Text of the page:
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In 1919, demobbed, Gerald Brenan rents a house for a year in Yegen, a village in Alpujarra. He has little but a love of reading and writing. He's soon the center of attention from his maid,... See full summary »
"The Burning Sensation" will scorch your senses as it takes you into the heart of the Burning Man experience. In 2001 some 20,000+ souls made a pilgrimage to the Black Rock Desert to ... See full summary »
Anna Brady plans to travel to Dublin, Ireland to propose marriage to her boyfriend Jeremy on Leap Day, because, according to Irish tradition, a man who receives a marriage proposal on a leap day must accept it.
Nonlinear storytelling peels back the layers of grief
When we first meet Tom, we see a rude, selfish, out of control guy engaging in some pretty self destructive behaviour. Unsympathetic to the core, it's not until this unconventionally told story reveals more about him that we find out why he is this way. By the end of the film, your feelings about this guy will do a complete 180. You may even shed a tear or two.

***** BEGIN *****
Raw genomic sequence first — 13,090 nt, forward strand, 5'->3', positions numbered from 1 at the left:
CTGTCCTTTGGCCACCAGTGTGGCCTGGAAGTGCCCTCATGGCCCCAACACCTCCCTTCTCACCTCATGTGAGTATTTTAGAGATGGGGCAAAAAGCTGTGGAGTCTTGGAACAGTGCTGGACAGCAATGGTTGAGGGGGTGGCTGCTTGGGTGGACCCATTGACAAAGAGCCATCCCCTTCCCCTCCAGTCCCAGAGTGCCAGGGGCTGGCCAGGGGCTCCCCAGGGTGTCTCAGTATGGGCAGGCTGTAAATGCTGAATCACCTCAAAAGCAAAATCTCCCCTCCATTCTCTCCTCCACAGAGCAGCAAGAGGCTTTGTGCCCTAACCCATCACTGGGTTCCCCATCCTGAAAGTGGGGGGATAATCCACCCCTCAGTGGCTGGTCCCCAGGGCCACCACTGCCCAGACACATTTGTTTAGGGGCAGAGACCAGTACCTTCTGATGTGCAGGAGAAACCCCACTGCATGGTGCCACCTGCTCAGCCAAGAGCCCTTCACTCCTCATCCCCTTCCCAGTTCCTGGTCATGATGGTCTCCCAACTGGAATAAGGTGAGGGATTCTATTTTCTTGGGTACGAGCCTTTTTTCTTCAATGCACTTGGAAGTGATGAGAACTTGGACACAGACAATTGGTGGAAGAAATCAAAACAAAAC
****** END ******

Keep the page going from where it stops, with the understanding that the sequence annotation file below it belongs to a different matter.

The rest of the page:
The way this film is constructed is either going to deter you, or capture you hook, line and sinker. I'm in the latter group. It rightly won an award for Best Editing at the 2011 Film Critics Circle of Australia. The Australian vocalist from Dead Can Dance, Lisa Gerrard, does most of the soundtrack which also scored awards. From a budget of 9 million we have a beautifully shot, artistic and emotional film, with strong acting by the leads. It takes an unconventional look at what it would be like to lose someone close, and the process of grief, especially for men, who are not known for their outward displays of emotion.
Some of the transitions between scenes may seem a little contrived. I think the intention was to reveal the story in much in the same way that our memory works .. by association.
It loses a point for a few rather silly scenes. Burning Man deserves a much bigger audience, especially outside Australia. Looking forward to Jonathan Teplitsky's next feature.
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